Dynamic slides - The presentation solution for better sales meetings

Presentation slides can be a hindrance to great conversation.

We’ve all been there. You’ve prepared carefully for a sales meeting, with a beautifully crafted presentation, but the discussion follows a different path. Your slides either become redundant or you find yourself trying to force the conversation back to the your pre-ordained path.

Dynamic Slides are a simple, elegant solution, easily achieved using PowerPoint. By designing hyperlinks into your slides you’re able to pivot to different content and prepare multiple narratives. Your presentation becomes more like a website with menu options than a traditional linear deck.

Being able to respond to your audience’s needs in this way builds empathy and makes for a more relaxed two-way conversation. In short, your slides support your content rather than dictate it.

Hyperlinks can be built into any word, shape or picture. We’ve mocked up a quick example.

Combining hyperlinks with PowerPoint’s zoom functionality introduces animation and creates a more interactive feel.

Typical ways of using Dynamic Slides include:

Services – click on a particular option depending on what your audience are most interested in

Deep Dives – option to go further into a particular topic

Portfolio – have the flexibility to choose from a wide range of case studies

Larger audiences:

Whilst Dynamic Slides are particularly suited to more intimate presentations, they shouldn’t be discounted for use at larger events. Today’s audience value more discursive content. Letting people choose the direction your content takes through voting or dialogue is a refreshing alternative to the traditional set narrative.

Multi-use:

One of the benefits of a Dynamic Slide deck is that once created it can be used for many different scenarios. Removing the need to tailor a new presentation for every meeting.

If you’d like help creating Dynamic Slides for your next presentation, then please do drop us a line and we’ll happily share some examples of work done for other clients.


How to go from Webin-argh to Webin-ahh

The scene:

You are at your desk, Pret sandwich in hand, a visibly mounting to-do list. You have set aside some much needed CPD time when Linda from Finance comes over to talk about last year’s figures. In horror, you simultaneously spill the congealing remains of this morning’s instant coffee on your January-sale jeans and set off your 80’s guilty pleasure power ballad playlist on Spotify, notifying the whole office of your love of Spandau Ballet’s ‘Gold’. Slow zoom out as the whole office stares at you, startled and appalled…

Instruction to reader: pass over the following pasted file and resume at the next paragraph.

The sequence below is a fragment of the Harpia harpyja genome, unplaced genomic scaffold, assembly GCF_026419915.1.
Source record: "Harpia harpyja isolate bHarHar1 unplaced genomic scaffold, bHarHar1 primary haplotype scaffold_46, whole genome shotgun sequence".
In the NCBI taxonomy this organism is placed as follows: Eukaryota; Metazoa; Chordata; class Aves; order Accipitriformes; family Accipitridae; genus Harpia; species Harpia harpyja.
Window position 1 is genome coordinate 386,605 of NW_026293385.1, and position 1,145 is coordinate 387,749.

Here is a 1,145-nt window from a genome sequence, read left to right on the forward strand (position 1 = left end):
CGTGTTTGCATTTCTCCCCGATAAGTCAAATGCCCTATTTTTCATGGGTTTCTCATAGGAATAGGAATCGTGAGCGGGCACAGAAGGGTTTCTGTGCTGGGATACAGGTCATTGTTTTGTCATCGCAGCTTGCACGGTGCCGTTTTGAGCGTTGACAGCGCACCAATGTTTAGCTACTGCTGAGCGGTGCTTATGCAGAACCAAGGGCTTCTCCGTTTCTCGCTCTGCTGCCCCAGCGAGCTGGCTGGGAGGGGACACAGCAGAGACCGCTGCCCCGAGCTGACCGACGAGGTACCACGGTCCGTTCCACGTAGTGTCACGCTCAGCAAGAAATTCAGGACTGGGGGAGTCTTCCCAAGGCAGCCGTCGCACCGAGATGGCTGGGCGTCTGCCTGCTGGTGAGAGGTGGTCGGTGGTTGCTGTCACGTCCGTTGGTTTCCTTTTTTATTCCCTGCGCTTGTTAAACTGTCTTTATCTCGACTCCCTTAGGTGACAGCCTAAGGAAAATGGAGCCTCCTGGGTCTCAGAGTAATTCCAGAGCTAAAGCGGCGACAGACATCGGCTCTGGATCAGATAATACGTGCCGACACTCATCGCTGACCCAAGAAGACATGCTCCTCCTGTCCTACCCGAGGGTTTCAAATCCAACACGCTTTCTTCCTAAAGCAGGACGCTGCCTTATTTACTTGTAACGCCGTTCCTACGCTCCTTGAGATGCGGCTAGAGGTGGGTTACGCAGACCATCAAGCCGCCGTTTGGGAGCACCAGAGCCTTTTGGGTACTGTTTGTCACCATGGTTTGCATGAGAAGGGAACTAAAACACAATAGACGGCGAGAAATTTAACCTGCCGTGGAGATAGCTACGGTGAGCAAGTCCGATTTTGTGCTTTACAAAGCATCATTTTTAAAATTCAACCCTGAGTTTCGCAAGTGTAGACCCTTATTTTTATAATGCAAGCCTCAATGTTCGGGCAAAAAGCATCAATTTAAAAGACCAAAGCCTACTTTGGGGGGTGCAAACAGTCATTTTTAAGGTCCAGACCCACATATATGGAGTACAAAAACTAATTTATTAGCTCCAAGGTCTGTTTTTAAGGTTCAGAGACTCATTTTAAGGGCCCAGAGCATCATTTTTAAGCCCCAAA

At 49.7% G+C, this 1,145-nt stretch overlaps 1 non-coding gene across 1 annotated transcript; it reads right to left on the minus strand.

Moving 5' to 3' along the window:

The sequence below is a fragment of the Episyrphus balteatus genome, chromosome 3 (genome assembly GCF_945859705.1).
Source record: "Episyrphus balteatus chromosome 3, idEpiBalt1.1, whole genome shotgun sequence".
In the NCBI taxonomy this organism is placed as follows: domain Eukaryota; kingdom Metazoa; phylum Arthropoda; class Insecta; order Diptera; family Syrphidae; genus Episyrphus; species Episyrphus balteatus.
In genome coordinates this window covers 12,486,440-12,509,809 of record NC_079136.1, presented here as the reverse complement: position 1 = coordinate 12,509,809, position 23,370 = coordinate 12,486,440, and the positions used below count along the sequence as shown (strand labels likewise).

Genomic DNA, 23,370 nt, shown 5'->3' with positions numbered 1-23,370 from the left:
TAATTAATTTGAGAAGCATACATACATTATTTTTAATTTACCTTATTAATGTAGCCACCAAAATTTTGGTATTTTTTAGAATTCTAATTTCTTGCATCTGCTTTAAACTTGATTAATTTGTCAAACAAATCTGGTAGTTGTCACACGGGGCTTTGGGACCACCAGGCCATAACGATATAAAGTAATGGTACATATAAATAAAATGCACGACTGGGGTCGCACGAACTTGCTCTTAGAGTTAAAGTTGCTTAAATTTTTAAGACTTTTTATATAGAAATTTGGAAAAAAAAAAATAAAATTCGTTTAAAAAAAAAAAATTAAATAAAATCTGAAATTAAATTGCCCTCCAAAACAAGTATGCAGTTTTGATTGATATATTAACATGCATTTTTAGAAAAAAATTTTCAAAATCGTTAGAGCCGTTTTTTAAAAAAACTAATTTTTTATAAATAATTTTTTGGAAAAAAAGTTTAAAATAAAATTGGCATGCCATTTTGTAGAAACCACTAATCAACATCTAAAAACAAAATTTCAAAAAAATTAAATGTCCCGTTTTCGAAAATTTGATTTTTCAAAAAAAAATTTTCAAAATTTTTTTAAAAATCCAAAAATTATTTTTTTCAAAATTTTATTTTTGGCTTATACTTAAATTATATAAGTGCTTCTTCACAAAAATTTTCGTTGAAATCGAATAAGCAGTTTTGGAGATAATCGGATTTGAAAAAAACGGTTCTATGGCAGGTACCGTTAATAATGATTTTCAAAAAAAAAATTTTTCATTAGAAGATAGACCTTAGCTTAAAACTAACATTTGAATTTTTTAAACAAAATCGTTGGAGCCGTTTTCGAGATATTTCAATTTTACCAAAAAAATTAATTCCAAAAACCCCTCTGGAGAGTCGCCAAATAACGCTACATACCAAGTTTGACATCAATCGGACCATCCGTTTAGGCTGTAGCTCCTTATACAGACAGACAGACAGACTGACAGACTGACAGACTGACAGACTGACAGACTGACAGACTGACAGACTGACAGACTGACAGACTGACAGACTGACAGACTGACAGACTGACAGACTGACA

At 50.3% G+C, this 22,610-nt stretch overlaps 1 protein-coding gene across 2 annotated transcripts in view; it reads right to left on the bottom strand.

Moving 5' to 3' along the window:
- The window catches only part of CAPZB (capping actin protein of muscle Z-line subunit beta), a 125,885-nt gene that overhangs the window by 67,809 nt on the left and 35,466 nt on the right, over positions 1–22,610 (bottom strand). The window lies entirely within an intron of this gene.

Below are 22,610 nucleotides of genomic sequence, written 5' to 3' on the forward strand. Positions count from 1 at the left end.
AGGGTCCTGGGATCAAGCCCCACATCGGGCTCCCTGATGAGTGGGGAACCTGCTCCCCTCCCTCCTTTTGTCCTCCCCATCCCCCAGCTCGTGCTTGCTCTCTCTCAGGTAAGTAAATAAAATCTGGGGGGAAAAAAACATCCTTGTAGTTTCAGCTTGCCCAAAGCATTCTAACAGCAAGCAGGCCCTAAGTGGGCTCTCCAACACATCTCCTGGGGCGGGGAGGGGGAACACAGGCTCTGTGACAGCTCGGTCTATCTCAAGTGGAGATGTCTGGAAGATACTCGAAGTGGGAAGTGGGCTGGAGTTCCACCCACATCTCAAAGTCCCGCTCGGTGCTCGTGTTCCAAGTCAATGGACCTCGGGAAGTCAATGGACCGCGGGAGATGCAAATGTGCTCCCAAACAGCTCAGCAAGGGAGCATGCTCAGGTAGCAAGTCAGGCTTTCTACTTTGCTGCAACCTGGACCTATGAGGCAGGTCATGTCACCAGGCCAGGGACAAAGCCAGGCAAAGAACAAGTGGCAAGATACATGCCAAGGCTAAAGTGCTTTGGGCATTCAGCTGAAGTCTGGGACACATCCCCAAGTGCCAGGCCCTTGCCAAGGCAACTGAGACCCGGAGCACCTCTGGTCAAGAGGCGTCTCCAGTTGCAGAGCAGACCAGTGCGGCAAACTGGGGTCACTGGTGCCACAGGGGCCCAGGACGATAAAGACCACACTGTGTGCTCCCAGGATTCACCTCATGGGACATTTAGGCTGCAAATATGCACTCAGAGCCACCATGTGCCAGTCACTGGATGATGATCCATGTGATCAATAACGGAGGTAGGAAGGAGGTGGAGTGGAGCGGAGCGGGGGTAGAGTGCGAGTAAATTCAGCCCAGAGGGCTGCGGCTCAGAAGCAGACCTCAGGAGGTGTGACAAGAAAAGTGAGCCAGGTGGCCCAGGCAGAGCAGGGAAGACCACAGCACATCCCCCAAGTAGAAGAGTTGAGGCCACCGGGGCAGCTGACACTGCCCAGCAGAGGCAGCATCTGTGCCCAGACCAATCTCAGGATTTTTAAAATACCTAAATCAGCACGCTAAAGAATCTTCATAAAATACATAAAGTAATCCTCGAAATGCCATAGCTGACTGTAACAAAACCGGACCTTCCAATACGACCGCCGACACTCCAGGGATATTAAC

This is typically what your audience is up against when trying to engage with a webinar. Audiences in general are demanding more from content and how it is being delivered. From Ventuz to gesture controlled presentations, content in face-to-face events is ever more exciting and innovative. So how do we take this and use it in an online streaming format? Webinars are a unique platform, they come with different hurdles but also with great benefits when used correctly. Here are 5 tips from our experience of creating webinars:

Write a Narrative

Having a clear story before starting to design the presentation is vital. Developing your narrative into a script will ensure that you aren’t repeating any points, that you stay on track and on time. Make sure you rehearse with your speaker and do a dry run before going live. That is a must!

Visualise

The average adult attention span today is 8 seconds; that is 1 second less than a goldfish. Make sure that your slides aren’t covered in text, facts and figures.  Pick out the key ones you want to highlight and get your speaker to do the leg work. Use images and infographics to get your key information across.

Navigate

As we have mentioned, your audience are likely to be distracted, so knowing where they are in the presentation will help keep them engaged. A great way of doing this is to include a progress bar in your slides.

Animate

We aren’t talking about the whirling title you used for your Year 11 physics presentations. PowerPoint animation has come on leaps and bounds. With the presenter typically not being visible, animation plays a vital role in connecting the audience and the content. If we need to renew the attention of the audience every 8 seconds, this will help engage and prevent distraction. Test your animation on the machine you will be using, animation can take a lot of computer capacity and may not work as well as the computer it was created on.

Finally, relax! Running a webinar can be very daunting, but with a cracking presentation, a watertight script and plenty of rehearsal time you have everything you need to make sure those attendees are engaged.

As you can see what works in webinars is different to what you’d typically do for other types of presentations. For instance, large images are great for dramatic stage presentations; detailed slides work best in smaller face-to-face meetings. A happy medium between the two works best for webinars, ensuring comprehension, meaningful content and clarity.